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statistics_w  Match Editorial
SRM 385
Thursday, December 27, 2007

Match summary

The last SRM in the year, authored by Petr , attracted 1359 participants. In Division 1, coders faced a very tough 1100-point problem which eventually no one managed to get right. Thus, the first place went to gevak with 2 solved problems and strong performance during the challenge phase. ACRush and vlad89 took the 2nd and 3rd places, respectively.

In Division 2, 28 coders solved all three problems correctly. AlixM won the Division with 3 correct problems and 4 successful challenges. He was followed by kefir and B.Good .

The Problems

RussianSpeedLimits rate it discuss it
Used as: Division Two - Level One:
Value 250
Submission Rate 636 / 702 (90.60%)
Success Rate 566 / 636 (88.99%)
High Score jackson.liao31 for 248.88 points (1 mins 54 secs)
Average Score 204.53 (for 566 correct submissions)

This problem can be solved in the straightforward way, by reading the signs one by one and updating the current speed limit ant city bounds information. Thus, we need just two variables to keep the current state of the road: an integer speed limit and a boolean flag which holds true value when we are inside a city and false otherwise.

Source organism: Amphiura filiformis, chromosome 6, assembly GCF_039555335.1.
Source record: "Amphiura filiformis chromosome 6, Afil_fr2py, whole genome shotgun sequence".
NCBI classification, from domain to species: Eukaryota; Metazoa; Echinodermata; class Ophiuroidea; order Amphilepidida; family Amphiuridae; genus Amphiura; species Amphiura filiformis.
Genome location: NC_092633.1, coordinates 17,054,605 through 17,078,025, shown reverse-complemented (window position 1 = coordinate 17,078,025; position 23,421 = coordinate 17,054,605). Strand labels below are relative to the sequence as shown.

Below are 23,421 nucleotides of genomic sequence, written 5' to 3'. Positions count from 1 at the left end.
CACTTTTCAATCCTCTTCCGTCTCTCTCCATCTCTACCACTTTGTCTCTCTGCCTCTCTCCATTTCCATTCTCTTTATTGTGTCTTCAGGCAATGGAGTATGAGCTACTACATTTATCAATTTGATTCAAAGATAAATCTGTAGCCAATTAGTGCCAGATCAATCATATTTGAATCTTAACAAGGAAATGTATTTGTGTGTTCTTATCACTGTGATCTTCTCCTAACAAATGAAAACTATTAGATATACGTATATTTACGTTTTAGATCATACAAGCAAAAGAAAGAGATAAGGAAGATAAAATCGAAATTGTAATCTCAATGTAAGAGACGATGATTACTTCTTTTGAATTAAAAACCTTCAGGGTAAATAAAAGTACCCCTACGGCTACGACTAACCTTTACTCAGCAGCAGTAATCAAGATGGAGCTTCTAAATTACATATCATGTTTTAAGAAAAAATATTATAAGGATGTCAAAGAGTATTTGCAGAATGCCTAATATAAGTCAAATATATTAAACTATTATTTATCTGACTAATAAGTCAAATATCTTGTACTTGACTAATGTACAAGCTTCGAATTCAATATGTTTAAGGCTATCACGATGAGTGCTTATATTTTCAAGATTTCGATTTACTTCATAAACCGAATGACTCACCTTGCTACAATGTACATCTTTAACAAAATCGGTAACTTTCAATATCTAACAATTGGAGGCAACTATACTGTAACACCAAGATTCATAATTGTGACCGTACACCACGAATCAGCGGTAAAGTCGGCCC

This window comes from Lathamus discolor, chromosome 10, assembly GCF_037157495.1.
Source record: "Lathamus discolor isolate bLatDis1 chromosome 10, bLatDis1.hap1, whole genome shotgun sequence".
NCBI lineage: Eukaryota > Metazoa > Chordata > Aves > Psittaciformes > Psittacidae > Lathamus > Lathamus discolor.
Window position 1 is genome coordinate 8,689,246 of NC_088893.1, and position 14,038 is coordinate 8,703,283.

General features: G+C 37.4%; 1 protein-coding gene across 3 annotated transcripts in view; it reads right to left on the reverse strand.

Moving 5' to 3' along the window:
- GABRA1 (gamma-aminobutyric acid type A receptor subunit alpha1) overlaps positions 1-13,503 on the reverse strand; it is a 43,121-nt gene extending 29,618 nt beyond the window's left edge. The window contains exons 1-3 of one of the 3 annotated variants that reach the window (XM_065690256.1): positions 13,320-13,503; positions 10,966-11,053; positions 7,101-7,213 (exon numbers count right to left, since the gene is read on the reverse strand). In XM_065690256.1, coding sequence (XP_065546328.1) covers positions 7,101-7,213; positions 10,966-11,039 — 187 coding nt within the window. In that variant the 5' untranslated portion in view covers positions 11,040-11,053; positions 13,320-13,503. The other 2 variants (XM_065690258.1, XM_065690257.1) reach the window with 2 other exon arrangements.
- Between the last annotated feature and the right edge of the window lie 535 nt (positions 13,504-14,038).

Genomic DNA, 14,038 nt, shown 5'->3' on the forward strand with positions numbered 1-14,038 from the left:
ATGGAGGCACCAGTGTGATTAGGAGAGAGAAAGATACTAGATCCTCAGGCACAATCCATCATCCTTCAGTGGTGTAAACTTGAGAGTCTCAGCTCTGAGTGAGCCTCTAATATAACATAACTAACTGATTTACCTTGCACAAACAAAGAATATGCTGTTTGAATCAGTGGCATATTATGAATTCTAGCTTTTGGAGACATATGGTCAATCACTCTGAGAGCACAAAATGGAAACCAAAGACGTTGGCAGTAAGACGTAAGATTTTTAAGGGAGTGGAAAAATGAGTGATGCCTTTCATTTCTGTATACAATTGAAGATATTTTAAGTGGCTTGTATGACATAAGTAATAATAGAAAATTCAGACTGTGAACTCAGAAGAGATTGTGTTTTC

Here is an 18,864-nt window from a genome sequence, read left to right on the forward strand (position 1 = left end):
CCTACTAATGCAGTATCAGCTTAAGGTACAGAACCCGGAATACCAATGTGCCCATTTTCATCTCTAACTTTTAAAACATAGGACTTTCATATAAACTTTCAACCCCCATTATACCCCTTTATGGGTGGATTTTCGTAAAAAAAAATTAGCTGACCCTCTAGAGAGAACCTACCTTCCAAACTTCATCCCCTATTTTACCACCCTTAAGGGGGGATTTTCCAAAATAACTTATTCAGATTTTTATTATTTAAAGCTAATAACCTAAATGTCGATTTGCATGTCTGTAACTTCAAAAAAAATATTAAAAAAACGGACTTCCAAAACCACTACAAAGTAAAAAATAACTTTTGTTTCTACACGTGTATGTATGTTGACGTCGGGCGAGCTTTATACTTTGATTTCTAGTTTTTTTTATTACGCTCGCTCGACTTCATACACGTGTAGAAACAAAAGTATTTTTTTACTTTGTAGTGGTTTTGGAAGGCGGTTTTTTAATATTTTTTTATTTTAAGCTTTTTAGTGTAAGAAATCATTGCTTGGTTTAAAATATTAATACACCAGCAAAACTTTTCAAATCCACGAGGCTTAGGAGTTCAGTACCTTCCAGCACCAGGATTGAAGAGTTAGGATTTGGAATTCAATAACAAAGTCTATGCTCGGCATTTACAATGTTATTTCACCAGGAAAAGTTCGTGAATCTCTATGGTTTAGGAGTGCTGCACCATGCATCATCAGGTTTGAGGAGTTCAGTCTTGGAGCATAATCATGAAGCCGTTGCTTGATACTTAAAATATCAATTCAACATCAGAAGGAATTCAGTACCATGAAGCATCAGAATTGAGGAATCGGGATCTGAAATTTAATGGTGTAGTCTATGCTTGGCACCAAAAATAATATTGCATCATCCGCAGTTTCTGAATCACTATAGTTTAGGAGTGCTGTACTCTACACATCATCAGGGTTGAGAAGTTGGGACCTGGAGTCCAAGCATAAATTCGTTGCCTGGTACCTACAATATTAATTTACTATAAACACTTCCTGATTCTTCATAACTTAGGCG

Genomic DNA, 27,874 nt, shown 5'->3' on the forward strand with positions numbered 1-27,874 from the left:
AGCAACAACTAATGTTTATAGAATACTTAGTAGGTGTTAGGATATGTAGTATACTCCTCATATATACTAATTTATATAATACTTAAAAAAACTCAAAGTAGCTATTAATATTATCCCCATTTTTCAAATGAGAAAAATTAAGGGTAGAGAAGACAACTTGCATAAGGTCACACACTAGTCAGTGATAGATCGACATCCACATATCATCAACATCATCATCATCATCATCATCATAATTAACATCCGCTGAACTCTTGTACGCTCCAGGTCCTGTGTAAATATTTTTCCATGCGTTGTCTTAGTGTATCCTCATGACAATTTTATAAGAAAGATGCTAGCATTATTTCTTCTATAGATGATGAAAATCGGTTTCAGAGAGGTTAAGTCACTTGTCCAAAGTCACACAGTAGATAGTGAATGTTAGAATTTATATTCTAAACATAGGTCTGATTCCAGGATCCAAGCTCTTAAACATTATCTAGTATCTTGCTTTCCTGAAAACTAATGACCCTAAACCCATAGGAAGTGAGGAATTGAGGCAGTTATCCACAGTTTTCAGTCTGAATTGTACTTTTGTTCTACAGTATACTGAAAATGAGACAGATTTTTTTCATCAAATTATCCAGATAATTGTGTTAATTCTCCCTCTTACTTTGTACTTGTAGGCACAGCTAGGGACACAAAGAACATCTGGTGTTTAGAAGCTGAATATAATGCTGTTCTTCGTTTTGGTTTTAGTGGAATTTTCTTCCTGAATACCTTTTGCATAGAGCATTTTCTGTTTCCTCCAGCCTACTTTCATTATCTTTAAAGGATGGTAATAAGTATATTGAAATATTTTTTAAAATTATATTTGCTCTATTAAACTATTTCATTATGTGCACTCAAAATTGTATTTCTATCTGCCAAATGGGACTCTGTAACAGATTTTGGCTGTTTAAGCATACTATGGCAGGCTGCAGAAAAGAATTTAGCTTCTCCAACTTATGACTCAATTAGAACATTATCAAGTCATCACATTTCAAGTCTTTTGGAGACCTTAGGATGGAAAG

Java solution follows.

public class RussianSpeedLimits {

    private int getDefaultLimit(boolean isInCity) {
        return isInCity ? 60 : 90;

    public int getCurrentLimit(String[] signs) {
        boolean isInCity = true;
        int speedLimit = getDefaultLimit(isInCity);
        for (String sign : signs) {
            if (sign.equals("default")) {
                speedLimit = getDefaultLimit(isInCity);
            } else if (sign.equals("city")) {
                isInCity = !isInCity;
                speedLimit = getDefaultLimit(isInCity);
            } else {
                speedLimit = Integer.parseInt(sign);
        return speedLimit;